News
Sept. 18 2014 - 20:09

Bill to Cut Foreign Stakes in Russian Media Sends Ripples Through Business World

Duma Speaker Sergei Naryshkin

Duma Speaker Sergei Naryshkin

A draft bill limiting foreign ownership of Russian media assets to 20 percent will reshape the market and damage both media freedom and the business climate in the country, industry leaders said Thursday.

The bill was submitted by three lawmakers Wednesday and is due to be considered by the State Duma in a first reading Tuesday. Duma Speaker Sergei Naryshkin has already expressed his support for the bill.

"It is an internationally accepted norm that national legislation protects the market," Naryshkin told journalists on Thursday, TASS reported.

The bill, which would put the international ownership of many major publishing houses in Russia into question, is supported by the Kremlin and was initiated by it, according to anonymous sources in the Duma cited by Vedomosti business daily Thursday.

President Vladimir Putin's spokesman Dmitry Peskov refused to confirm to The Moscow Times that the bill had been discussed by the Kremlin.

Current media law prohibits foreigners from having a majority stake in Russian TV and radio stations, but makes no mention of newspapers and magazines.

Pure Politics?

The bill is targeted against two political media outlets: Vedomosti newspaper and Forbes magazine, said Yury Saprykin, a prominent media figure and former editor of Afisha magazine.

"I think this is the only reason, and nobody is thinking about the collateral damage," Saprykin told The Moscow Times.

"Against the current backdrop of rampant conservatism and isolationism, the closure of Vogue magazine looks like a margin of error," he said.

Forbes and Vedomosti are leading Russian news outlets that specialize in investigations of power structures and financial flows between high-profile government officials and businessmen.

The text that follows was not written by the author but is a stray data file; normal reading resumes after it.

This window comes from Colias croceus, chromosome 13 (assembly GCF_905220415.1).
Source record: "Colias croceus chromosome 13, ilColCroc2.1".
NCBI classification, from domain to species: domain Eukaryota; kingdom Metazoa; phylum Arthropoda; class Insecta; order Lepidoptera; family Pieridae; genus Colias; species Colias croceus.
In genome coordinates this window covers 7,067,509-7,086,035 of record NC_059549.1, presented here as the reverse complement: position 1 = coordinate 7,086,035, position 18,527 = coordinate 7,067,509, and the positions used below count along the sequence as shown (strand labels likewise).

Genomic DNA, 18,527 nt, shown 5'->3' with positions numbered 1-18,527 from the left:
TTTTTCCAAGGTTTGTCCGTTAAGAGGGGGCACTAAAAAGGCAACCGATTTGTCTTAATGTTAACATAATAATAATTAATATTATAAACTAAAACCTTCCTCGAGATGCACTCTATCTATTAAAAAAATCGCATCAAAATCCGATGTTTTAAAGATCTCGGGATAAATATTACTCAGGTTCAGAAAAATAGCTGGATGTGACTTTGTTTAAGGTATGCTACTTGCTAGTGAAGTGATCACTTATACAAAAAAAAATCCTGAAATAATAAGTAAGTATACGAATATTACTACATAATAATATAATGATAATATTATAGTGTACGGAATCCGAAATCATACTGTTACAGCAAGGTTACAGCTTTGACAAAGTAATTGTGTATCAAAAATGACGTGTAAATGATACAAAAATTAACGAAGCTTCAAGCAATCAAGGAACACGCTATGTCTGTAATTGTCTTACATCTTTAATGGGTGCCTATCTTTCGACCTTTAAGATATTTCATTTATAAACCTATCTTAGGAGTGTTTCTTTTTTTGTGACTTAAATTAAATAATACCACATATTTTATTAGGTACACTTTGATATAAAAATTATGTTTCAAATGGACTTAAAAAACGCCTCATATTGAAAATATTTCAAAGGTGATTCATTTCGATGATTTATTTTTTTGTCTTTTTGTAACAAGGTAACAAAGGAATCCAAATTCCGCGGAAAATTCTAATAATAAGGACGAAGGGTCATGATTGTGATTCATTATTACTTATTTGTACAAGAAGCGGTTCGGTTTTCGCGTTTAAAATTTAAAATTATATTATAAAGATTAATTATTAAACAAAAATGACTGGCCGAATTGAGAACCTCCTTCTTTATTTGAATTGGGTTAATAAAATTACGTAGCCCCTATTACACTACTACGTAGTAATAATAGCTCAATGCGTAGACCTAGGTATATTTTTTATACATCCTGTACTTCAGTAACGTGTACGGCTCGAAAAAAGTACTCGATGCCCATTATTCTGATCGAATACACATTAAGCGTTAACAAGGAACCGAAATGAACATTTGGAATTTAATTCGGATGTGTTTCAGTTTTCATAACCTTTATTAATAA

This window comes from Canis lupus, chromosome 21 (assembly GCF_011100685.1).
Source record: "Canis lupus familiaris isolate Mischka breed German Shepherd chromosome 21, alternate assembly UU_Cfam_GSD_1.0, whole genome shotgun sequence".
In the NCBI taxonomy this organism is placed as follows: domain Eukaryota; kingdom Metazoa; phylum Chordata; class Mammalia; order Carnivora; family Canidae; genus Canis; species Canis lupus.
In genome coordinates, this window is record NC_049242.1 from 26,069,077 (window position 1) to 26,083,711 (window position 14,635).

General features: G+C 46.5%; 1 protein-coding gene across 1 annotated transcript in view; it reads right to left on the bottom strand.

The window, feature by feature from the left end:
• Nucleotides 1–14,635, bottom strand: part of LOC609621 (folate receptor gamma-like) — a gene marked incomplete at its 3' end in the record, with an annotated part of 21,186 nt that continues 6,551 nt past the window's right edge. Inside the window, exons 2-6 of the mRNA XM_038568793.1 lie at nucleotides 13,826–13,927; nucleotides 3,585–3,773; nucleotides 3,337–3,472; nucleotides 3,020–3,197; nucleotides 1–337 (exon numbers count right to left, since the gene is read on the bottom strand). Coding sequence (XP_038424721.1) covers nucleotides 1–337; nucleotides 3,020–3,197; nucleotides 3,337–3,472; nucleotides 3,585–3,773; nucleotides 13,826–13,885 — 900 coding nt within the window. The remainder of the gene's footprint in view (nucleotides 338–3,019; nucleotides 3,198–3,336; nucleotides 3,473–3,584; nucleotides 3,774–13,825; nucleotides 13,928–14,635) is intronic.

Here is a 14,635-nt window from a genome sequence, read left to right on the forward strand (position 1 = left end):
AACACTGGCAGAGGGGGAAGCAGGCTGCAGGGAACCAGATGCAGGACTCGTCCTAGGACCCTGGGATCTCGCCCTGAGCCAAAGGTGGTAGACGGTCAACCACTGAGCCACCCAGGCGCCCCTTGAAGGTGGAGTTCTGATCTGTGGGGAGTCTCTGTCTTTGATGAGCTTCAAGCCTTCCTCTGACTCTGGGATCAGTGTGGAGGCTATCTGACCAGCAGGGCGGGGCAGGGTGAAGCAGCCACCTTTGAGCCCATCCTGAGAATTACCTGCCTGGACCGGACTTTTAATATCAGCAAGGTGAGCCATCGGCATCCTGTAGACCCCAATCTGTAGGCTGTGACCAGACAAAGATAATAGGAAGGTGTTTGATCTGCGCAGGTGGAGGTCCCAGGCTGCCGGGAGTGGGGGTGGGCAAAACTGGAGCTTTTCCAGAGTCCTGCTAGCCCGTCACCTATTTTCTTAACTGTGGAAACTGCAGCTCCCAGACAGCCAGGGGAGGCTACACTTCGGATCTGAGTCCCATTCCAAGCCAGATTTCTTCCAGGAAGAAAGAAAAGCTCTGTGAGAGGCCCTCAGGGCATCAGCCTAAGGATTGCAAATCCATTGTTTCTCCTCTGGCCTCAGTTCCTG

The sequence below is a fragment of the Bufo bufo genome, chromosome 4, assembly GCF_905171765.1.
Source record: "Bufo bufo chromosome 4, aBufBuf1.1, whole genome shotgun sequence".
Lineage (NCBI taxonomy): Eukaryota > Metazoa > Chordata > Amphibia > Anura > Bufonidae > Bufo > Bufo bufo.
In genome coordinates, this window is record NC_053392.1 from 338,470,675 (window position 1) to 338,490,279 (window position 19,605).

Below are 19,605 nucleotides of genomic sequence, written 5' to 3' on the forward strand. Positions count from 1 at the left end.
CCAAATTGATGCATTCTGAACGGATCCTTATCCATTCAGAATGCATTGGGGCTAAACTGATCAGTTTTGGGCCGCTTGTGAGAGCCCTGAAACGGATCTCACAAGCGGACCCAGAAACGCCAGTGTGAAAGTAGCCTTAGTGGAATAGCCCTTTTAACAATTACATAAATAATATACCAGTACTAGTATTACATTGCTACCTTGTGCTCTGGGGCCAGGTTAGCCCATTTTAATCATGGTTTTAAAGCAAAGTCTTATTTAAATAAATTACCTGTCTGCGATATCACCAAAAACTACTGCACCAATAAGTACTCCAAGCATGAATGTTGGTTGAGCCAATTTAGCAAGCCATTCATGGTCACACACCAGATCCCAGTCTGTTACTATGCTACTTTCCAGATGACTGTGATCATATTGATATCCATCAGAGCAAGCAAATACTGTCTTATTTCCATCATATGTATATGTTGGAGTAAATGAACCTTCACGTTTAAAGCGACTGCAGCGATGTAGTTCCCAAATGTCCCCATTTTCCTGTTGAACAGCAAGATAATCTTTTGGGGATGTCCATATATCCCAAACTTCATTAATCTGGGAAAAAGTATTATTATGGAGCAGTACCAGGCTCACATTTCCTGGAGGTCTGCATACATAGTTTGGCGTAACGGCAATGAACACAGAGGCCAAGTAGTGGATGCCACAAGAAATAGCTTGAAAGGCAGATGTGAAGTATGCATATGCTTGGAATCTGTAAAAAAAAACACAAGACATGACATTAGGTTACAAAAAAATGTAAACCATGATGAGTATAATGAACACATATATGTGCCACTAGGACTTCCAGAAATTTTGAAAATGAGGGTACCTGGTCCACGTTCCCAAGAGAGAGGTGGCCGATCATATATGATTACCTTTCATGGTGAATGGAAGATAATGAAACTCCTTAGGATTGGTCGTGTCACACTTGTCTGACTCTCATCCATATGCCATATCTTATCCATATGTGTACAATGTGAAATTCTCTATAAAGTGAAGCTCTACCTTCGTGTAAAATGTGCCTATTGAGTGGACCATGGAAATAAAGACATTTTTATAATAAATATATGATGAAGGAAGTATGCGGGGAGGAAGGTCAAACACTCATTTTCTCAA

Leveling the Media Landscape

More than half of Russian media outlets are partially owned by foreigners, according to Vedomosti, with many of them controlled by offshore companies.

Foreigners own most of the main Russian publishing houses: Conde Nast, Sanoma Independent Media, Hearst Shkulev Media, Burda and Axel Springer Russia.

Vedomosti is currently split between The Financial Times, Wall Street Journal and Finnish Sanoma. Forbes is published under license by Axel Springer Russia. Neither Vedomosti nor Forbes had returned requests for comment by the time of publication.

The Moscow Times is 100 percent owned by Sanoma, which plans to sell its Russian assets within the next few months.

As well as the publishing houses, the measures will affect TV and radio stations, including the assets of Swedish MTG group, which broadcasts cable TV channels and also co-owns  CTC Media, which owns three TV channels in Russia: CTC, Domashny and Peretz.

"This is a bad lot," an editor-in-chief at one of the media organizations that would be subject to the bill said.

"But if we sink, we will do so together," he said, requesting that his name be withheld in keeping with corporate policy.

Market Redistribution

Under the bill, media outlets would have to make their ownership structures conform to the new legislation by Feb. 1, 2017. In the meantime they could be sold to Russian owners, according to industry insiders.

"Some magazines will formally change their status to advertising bulletins and thus circumvent the bill's provisions, while others could be purchased by Kremlin-friendly structures," said Nikolai Uskov, director of Snob magazine and former editor of Russian GQ from 2003 to 2012.

"Due to costs to their reputation, I doubt that some publishing houses will sell their Russian offices," meaning they would simply close their Russian operations, he told The Moscow Times in a phone interview.

According to Uskov, glossy magazines such as Vogue, GQ and Cosmopolitan could also be considered politically unfashionable in today's Russia, as they represent a system of values that is inherently Western-oriented.

Both Esquire and GQ have started to include more political stories and interviews in their pages in recent years.

"This is also a large-scale industry that was growing fast. Russian GQ was one of the most profitable worldwide," Uskov said.

The new law will make present owners sell their media assets at a significant discount, according to Vasily Gatov, an independent media analyst.

"I believe this is a logical initiative within the 'sealing off' of the social system and the country overall," he told The Moscow Times in e-mailed comments.

Contact the author at i.nechepurenko@imedia.ru

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